The Death of the Jolly Old Elf

Is This the Demise of Santa Claus?

Ceramic nativity scene with two pillar candles providing illuminationThe anti-commercialization sentiments over the Christmas holiday seems to be growing as more and more people display their dissatisfaction with the overwhelming excess the holiday has come to represent. One such person was so upset over the exploitation of Christmas, in protest he hung a Santa Claus dummy from a noose on his front porch. Needless to say such a perceived negative public demonstration didn’t go over very well and the story made yesterday’s local news.

The message of Santa’s broken neck was not a display of anti Christmas or even anti Santa, rather it was meant to project the protester’s irritation over the increasing holiday greed and overspending. As soon as the news story hit the airwaves the Santa was taken down with statement that there was never an intention to offend anyone.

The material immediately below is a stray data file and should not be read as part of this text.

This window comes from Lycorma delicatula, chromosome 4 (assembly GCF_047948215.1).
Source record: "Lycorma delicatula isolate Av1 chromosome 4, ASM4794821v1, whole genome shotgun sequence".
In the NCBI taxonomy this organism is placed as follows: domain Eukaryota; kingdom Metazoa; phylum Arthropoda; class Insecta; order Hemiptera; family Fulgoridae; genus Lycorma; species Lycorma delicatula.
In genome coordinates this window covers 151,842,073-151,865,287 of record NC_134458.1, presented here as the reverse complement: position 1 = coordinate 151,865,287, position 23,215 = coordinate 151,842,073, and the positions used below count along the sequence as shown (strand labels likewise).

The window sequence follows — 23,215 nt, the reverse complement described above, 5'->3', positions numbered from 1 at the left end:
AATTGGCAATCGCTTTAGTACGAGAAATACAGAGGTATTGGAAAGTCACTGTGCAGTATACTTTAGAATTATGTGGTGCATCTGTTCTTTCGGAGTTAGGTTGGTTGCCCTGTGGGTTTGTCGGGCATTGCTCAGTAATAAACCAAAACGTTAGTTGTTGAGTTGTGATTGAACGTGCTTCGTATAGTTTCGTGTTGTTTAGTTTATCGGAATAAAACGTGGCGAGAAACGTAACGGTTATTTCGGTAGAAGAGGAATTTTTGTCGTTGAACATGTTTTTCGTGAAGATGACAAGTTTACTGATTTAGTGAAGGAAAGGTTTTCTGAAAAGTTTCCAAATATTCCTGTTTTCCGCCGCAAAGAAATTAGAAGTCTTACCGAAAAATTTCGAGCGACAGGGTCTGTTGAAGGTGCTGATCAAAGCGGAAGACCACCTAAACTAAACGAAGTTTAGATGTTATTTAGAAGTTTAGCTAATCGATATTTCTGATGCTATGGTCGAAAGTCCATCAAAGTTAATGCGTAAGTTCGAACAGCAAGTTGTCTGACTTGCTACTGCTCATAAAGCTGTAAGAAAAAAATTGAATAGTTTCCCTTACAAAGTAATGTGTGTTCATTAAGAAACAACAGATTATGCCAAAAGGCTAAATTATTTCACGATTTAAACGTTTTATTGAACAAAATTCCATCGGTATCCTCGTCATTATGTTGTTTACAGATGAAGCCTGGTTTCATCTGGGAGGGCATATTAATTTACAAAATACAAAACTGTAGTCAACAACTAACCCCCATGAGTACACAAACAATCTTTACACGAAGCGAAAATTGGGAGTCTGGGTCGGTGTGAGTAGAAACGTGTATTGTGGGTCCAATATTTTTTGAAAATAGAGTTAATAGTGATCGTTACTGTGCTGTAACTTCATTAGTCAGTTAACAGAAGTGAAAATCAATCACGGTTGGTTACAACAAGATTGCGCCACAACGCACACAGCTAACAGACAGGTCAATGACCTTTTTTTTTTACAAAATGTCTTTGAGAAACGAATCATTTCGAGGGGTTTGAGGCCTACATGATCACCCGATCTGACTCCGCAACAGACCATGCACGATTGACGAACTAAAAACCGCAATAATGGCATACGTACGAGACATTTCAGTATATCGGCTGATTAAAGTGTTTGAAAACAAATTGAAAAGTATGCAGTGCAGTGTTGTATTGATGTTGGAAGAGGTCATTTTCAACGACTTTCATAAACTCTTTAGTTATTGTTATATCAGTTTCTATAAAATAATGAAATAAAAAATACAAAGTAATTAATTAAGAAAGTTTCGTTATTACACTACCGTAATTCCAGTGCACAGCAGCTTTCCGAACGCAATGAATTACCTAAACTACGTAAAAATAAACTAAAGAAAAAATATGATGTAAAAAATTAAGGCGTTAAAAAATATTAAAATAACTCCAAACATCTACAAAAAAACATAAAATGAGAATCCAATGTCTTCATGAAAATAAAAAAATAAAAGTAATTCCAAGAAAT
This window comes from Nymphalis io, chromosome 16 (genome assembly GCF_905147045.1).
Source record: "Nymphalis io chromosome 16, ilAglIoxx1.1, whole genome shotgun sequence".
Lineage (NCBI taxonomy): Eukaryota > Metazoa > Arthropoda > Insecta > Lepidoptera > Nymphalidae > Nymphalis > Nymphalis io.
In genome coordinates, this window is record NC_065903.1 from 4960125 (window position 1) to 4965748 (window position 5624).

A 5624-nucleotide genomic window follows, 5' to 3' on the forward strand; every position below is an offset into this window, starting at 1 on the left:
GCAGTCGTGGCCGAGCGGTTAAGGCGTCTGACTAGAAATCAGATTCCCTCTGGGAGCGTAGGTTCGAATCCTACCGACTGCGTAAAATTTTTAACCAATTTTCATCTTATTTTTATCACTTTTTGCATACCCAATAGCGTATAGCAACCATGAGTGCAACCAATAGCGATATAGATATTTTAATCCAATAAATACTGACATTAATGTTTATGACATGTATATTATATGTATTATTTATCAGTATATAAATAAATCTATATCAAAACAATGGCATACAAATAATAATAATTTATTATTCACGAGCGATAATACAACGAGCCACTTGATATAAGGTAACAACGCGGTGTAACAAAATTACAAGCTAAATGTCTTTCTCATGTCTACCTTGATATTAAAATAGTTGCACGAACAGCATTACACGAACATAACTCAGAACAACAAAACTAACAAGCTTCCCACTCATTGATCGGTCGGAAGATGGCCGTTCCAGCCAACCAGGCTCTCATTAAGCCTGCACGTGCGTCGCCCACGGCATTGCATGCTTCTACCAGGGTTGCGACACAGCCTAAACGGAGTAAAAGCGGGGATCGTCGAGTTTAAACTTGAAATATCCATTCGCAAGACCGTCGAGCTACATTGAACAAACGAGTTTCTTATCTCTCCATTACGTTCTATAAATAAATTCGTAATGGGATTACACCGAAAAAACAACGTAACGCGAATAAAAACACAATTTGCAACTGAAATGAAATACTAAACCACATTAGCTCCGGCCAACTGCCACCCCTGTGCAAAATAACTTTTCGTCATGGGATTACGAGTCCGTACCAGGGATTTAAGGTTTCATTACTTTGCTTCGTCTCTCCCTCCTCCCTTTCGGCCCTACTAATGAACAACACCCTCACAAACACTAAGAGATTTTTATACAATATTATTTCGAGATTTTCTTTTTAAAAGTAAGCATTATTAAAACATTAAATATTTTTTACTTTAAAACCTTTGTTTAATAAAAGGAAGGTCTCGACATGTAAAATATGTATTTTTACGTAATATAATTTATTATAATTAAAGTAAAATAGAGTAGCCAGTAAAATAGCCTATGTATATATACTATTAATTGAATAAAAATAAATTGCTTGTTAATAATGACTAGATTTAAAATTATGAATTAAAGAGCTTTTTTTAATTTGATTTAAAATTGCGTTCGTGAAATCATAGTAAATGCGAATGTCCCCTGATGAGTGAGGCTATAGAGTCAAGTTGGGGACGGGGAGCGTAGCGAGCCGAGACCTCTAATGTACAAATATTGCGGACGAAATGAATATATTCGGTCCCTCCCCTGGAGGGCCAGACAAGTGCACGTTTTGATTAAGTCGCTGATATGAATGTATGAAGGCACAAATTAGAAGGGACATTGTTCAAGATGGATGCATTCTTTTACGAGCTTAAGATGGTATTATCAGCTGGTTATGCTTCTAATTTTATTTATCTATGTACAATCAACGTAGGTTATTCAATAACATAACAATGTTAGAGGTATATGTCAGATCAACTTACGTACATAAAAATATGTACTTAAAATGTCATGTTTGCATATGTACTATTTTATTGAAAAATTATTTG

While hanging Santa from a noose was a drastic and misguided action, once I understood his belief that Christmas is about the birth of Christ Jesus I could feel his exasperation behind the move. After all I used to think Black Friday was crazed enough never knowing that years down the road we would have Small Business Saturday, Cyber Monday, and Giving Tuesday all with the express purpose of getting the almighty dollar.

Should we support local businesses and donate to charity? Beyond a doubt we should do this throughout the year and have days set aside as special reminders of our civic duties. I just don’t think doing it around Christmas is the proper timing.